The Wheel of Life is a Buddhist allegorical painting that has been dated back to the times of ancient India. The painting is said to illustrate how it is that our sense of self and the world that we live in are determined by how we act and feel – in short, how we impose ourselves upon our own reality.
In his book Awakening From the Daydream meditation teacher David Nichtern interprets the Wheel of Life as an indicator of the way that we live life by what he refers to as ‘the internal dramas that we project onto them.”
It is this clouded daydream state that we struggle to operate within – one that distorts our true sense of being and awareness of who we are.
Nichtern first studied Buddhism in 1970 whilst attending the Berklee School of Music in Boston and also studying yoga.
It was at this time that he met Chogyam Trungpa Rinpoche soon after his arrival in America. It was through one of Rinpoche’s lectures on the Wheel of Life that Nichtern became interested in the teachings and wisdom associated with the painting – which he describes in his book as a sort of PowerPoint presentation; a “concise concise collection of information-rich points that provide a comprehensive overview of our existential state.’
The Six Realms
For newcomers to the Wheel of Life the author explains the basics to its six key divisions, or realms, which represent our own inner psychological and emotional landscape.
Other essential components of the teachings associated with the painting are covered here; including the effect and influence of karma and the role of meditation.
Key features of the painting are also considered such as the symbol of death, or impermanence, holding the Wheel, the meaning of its centre as well as the ring that denotes the effect of positive and negative actions.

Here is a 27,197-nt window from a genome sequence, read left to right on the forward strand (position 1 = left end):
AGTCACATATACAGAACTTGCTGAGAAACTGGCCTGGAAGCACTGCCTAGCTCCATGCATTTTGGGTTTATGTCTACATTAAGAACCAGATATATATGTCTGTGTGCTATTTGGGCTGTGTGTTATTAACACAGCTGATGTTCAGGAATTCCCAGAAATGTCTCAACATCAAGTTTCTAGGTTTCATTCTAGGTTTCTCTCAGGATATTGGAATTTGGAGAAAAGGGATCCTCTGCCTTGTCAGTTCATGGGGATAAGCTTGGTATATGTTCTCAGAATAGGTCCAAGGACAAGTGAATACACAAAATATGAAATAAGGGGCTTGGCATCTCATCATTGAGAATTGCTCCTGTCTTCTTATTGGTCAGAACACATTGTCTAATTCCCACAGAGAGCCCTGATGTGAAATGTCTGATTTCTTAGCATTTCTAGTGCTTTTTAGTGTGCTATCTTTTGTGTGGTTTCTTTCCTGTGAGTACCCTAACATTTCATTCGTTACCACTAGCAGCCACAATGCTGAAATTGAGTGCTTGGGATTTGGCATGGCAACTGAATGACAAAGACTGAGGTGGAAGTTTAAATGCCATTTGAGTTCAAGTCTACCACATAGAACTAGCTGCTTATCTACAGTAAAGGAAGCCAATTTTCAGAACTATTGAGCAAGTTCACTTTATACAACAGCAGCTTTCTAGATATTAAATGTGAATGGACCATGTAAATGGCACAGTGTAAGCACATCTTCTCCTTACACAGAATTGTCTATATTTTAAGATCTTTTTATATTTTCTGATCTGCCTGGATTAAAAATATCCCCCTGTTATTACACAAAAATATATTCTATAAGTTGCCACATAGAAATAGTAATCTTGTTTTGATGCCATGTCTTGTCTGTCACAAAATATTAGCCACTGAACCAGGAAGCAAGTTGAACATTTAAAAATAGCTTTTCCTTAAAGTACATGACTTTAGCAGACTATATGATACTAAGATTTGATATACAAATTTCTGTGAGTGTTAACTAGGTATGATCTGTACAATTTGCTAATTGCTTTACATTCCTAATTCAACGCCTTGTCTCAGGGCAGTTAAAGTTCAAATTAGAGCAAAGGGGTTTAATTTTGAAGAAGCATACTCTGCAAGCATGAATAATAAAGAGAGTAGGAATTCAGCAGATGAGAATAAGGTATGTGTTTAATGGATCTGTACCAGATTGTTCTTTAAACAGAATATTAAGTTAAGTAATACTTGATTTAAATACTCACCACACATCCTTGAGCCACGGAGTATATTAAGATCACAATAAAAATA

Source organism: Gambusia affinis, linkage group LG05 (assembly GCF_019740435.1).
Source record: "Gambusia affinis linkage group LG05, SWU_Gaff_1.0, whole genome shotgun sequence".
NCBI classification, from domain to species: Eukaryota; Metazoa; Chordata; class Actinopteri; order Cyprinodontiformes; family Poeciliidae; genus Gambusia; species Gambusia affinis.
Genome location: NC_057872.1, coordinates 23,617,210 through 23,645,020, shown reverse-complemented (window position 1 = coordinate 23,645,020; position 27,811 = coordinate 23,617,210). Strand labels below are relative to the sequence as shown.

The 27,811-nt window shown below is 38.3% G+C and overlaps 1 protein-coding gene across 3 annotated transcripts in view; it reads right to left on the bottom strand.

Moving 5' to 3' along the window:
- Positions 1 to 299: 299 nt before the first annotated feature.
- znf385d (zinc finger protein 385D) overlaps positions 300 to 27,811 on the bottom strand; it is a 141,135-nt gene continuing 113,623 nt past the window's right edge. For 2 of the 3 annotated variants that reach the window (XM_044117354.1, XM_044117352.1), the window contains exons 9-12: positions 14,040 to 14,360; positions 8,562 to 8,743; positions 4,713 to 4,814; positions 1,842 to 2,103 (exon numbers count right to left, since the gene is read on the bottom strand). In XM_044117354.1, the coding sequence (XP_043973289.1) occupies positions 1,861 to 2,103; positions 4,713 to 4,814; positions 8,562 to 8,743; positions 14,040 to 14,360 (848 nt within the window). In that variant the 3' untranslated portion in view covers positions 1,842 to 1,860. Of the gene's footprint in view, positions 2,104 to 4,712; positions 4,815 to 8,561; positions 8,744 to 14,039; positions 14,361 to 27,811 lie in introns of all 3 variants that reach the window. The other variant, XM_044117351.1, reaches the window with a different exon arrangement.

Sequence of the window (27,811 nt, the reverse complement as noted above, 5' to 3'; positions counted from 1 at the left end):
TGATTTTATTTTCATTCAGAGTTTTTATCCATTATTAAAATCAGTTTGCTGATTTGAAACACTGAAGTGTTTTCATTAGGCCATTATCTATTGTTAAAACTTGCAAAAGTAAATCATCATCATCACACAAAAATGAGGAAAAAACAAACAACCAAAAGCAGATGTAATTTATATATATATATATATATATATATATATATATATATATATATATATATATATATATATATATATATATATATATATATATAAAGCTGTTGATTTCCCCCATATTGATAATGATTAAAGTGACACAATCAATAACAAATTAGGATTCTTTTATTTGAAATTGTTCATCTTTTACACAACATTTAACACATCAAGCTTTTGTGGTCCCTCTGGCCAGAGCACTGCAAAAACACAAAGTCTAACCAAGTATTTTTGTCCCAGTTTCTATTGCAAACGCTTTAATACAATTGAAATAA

From there the author breaks down the meaning of the six realms from a Buddhist perspective on an individual basis. In each he explains the philosophy behind the essential doctrine of each one as well as identifying the psychological principles that play through us at each stage or level.
Later on specific meditation practices are introduced into the narrative along with guidance on how to shift one’s personal perspective through the process of self-examination as precursors to break through the self-imposed illusion of reality that we frequent.
Our Review of Awakening From the Daydream by David Nichtern
Knowing next to nothing about the Buddhist Wheel of Life and its associated teachings I approached this evaluation of it with great interest – and I have to say that this book in no way failed to fascinate me throughout its one hundred and forty pages.
As you will note it is not a large publication but neither is it bloated and cumbersome e in its style which I guess could so easily have been the case.
All the same I enjoyed reading Awakening from the Daydream to such a degree that I did feel it might have been even better for a newbie like me had the author fleshed out a few of his thoughts and philosophies more comprehensively.
That apart this is a terrific read and the author conveys his love for his chosen subject to such a degree it becomes rather infectious as you read on through it.
I recommend Awakening From the Daydream by David Nichtern as a powerful and highly-insightful commentary and feel that it will be valued and enjoyed by all – irrespective of any spiritual and religious beliefs.